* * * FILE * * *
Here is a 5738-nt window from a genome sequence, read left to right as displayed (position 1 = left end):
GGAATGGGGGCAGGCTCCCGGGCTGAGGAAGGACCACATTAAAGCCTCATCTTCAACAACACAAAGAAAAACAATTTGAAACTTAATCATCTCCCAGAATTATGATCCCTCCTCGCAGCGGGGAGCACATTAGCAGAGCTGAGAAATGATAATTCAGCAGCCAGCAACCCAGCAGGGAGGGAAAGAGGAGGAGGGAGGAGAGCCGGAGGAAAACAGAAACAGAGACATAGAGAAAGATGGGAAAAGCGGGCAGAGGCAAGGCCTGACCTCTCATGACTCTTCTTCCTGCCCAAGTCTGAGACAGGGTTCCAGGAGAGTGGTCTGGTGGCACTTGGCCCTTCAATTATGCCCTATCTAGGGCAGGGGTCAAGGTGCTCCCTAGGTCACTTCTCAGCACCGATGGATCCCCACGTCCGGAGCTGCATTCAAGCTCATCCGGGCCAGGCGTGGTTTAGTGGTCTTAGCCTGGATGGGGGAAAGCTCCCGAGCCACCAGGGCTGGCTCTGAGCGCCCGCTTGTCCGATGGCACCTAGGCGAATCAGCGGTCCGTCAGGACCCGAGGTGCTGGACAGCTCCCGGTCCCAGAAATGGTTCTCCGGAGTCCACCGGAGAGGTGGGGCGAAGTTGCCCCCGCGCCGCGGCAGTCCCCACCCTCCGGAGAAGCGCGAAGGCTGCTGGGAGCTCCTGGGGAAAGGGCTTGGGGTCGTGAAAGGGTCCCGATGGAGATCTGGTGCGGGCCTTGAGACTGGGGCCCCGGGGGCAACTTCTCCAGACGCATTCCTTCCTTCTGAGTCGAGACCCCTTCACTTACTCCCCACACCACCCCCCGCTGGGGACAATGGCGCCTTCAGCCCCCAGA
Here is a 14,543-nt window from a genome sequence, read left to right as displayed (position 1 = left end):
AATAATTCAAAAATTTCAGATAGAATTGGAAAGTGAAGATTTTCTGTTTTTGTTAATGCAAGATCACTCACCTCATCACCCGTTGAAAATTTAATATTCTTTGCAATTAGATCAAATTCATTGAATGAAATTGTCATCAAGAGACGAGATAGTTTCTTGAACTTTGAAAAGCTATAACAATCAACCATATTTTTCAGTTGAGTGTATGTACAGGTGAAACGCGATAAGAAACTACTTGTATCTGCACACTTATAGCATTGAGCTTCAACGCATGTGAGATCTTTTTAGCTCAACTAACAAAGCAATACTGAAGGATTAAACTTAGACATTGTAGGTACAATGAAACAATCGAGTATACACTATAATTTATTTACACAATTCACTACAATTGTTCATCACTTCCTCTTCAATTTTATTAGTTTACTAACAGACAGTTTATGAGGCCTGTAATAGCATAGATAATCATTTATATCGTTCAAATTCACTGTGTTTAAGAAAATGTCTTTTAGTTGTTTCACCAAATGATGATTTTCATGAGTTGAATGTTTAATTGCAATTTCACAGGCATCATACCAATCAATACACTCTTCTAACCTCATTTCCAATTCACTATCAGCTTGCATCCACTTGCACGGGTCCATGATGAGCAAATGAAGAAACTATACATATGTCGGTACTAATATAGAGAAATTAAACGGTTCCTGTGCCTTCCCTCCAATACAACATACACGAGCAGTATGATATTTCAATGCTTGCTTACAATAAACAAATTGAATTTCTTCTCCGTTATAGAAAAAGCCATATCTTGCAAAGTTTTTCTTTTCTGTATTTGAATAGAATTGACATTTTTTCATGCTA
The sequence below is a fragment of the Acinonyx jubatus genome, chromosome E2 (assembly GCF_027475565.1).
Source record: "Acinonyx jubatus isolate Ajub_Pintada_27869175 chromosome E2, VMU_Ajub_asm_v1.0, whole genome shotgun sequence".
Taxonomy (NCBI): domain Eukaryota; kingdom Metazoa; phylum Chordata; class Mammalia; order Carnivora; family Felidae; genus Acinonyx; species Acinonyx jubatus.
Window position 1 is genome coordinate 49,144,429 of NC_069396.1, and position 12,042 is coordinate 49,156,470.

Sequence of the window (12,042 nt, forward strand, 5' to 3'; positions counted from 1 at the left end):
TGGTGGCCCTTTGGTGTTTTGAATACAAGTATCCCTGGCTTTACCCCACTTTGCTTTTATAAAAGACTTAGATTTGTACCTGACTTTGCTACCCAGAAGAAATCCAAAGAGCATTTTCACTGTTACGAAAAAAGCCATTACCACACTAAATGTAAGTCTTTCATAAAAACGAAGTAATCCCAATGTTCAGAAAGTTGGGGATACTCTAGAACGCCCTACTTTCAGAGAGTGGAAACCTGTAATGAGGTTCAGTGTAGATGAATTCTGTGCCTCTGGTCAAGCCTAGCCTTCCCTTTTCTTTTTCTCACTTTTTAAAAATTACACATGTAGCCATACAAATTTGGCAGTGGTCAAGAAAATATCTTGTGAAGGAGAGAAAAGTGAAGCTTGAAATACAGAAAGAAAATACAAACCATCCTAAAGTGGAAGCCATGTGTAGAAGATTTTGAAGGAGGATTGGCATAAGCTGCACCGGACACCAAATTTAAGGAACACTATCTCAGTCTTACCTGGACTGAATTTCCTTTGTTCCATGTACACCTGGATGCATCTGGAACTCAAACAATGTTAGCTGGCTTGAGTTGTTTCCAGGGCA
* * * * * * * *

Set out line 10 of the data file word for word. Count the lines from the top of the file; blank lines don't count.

TGGTGGCCCTTTGGTGTTTTGAATACAAGTATCCCTGGCTTTACCCCACTTTGCTTTTATAAAAGACTTAGATTTGTACCTGACTTTGCTACCCAGAAGAAATCCAAAGAGCATTTTCACTGTTACGAAAAAAGCCATTACCACACTAAATGTAAGTCTTTCATAAAAACGAAGTAATCCCAATGTTCAGAAAGTTGGGGATACTCTAGAACGCCCTACTTTCAGAGAGTGGAAACCTGTAATGAGGTTCAGTGTAGATGAATTCTGTGCCTCTGGTCAAGCCTAGCCTTCCCTTTTCTTTTTCTCACTTTTTAAAAATTACACATGTAGCCATACAAATTTGGCAGTGGTCAAGAAAATATCTTGTGAAGGAGAGAAAAGTGAAGCTTGAAATACAGAAAGAAAATACAAACCATCCTAAAGTGGAAGCCATGTGTAGAAGATTTTGAAGGAGGATTGGCATAAGCTGCACCGGACACCAAATTTAAGGAACACTATCTCAGTCTTACCTGGACTGAATTTCCTTTGTTCCATGTACACCTGGATGCATCTGGAACTCAAACAATGTTAGCTGGCTTGAGTTGTTTCCAGGGCA